In McLean's living room, Greta, a three-year-old Bernese mountain dog, sprawls on the couch like she owns it. She probably does. After all, McLean says his truck was owned by Otto, his deceased Bernese. He published The Chuting Gallery under Paw Prince Press and credits Otto as co-author.

The holy drool of dogs? Their butt-wiggling enthusiasm for playing in snow? Claws that function as built-in crampons? Don't get him started. Plus, dogs never argue when you tell them you're taking off for two months in Tibet. Wives do, and that explains, in part, why McLean has a divorce under his belt and Holbrook has three.

McLean does have a girlfriend now, Polly Samuels-an accomplished backcountry skier, she won the Randonnée Rally at Stevens Pass, Washington, last season. They met at a trailhead after he commented on her bumper sticker from La Grave-the gnarliest ski area in France. McLean hopes for the best with her. Yet he told her that "my travel and expeditions have been a problem in the past, and they're not going away." And when he is home, his attention may be directed at dog magazines or his burgeoning efforts to design long-lasting, high-quality canine gear-or, as he calls it, "Petagonia."

7. Tragedy Dogs Him.

Our Little Cottonwood chute tour happens almost 10 years to the day after McLean's first ski-related tragedy. McLean and a fellow Black Diamond employee named Roman Latta were skiing Wolverine Cirque when Latta decided to enter a 50-degree couloir by hucking off a cornice. McLean agreed to shoot a photo...of what turned out to be the final voluntary act of Latta's life. The impact of Latta's landing triggered a lethal slide. Although McLean and others managed to find, extricate, and get him on a helicopter, Latta could not survive the trauma. It was the first run of their first day skiing together.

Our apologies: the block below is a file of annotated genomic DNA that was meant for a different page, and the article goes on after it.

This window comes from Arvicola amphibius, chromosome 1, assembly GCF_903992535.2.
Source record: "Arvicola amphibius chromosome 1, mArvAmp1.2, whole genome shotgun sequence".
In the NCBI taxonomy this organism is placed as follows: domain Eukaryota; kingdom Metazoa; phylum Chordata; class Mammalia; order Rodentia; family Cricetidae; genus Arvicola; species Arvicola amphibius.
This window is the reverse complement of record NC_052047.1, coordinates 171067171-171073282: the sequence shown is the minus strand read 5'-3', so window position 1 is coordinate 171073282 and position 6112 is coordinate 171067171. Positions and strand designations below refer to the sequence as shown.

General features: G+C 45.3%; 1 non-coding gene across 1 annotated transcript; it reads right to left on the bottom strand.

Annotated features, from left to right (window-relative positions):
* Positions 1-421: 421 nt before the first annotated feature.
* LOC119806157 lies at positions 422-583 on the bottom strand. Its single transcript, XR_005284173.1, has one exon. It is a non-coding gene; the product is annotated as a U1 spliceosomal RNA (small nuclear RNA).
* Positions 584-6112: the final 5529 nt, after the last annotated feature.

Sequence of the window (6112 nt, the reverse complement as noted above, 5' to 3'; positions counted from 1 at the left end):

In 1999 Alex Lowe, the dear friend who introduced McLean to alpine touring and wrote the intro to The Chuting Gallery, died on an expedition with McLean to 26,289-foot Shishapangma in the Tibetan Himalaya. Attempting to become the first Americans to ski an 8,000-meter peak, their group got separated while scouting skiable lines. "We were just doingdid none of the heavy lifting. Sure, The Chuting Gallery points skiers in the right direction, but they still must earn every turn. 5. He prefers sewing to television.

It's flat out un-Am-ur-ican. What could possibly compel a red-blooded, male Baby Boomer to fire up a Singer instead of a Sony? "Kites," says McLean.

Three years ago, McLean ran into a a group of Antarctic explorers who had slogged for 69 days across ice-and then reversed the distance in 16 days using kites. The engineer in McLean was smitten, and he's been sewing kites in his home in the hills by Park City ever since. "Kites revolutionize self-propelled trips," he says. "They eliminate death marches, resulting in way more climbing and skiing." McLean has covered 100 miles in a day with a kite. He pines for "free-form" kiting: traveling so fast he employs a GPS to tell him where he is. "I look at a flat expanse now and say, 'Oh yeah!'"

In 2002 he and partner Brad Barlage won a Polartec Challenge Grant Award to kite without support around Baffin Island and ski countless couloirs looming 3,000 to 5,000 feet above the sea ice. Harnessing the wind with fabric swatches weighing less than a half-pound, they nailed 19 first descents.

The adventure was such a triumph of ingenuity and self-reliance it convinced McLean to start resisting the "monster, well-publicized expeditions-with their hidden agendas, pressure, and expectations-in favor of smaller trips with friends." He plans a November expedition to Antarctica's Queen Maud Land, where he and Mike Libecki will kite-ski across the ice cap to untouched chutes for yet more first descents. So McLean keeps stitching while his TV gathers more dust. The poor ignoramus doesn't even know Chandler and Monica got married.6. He'll always love his dogs more.

In McLean's living room, Greta, a three-year-old Bernese mountain dog, sprawls on the couch like she owns it. She probably does. After all, McLean says his truck was owned by Otto, his deceased Bernese. He published The Chuting Gallery under Paw Prince Press and credits Otto as co-author.

The holy drool of dogs? Their butt-wiggling enthusiasm for playing in snow? Claws that function as built-in crampons? Don't get him started. Plus, dogs never argue when you tell them you're taking off for two months in Tibet. Wives do, and that explains, in part, why McLean has a divorce under his belt and Holbrook has three.

McLean does have a girlfriend now, Polly Samuels-an accomplished backcountry skier, she won the Randonnée Rally at Stevens Pass, Washington, last season. They met at a trailhead after he commented on her bumper sticker from La Grave-the gnarliest ski area in France. McLean hopes for the best with her. Yet he told her that "my travel and expeditions have been a problem in the past, and they're not going away." And when he is home, his attention may be directed at dog magazines or his burgeoning efforts to design long-lasting, high-quality canine gear-or, as he calls it, "Petagonia."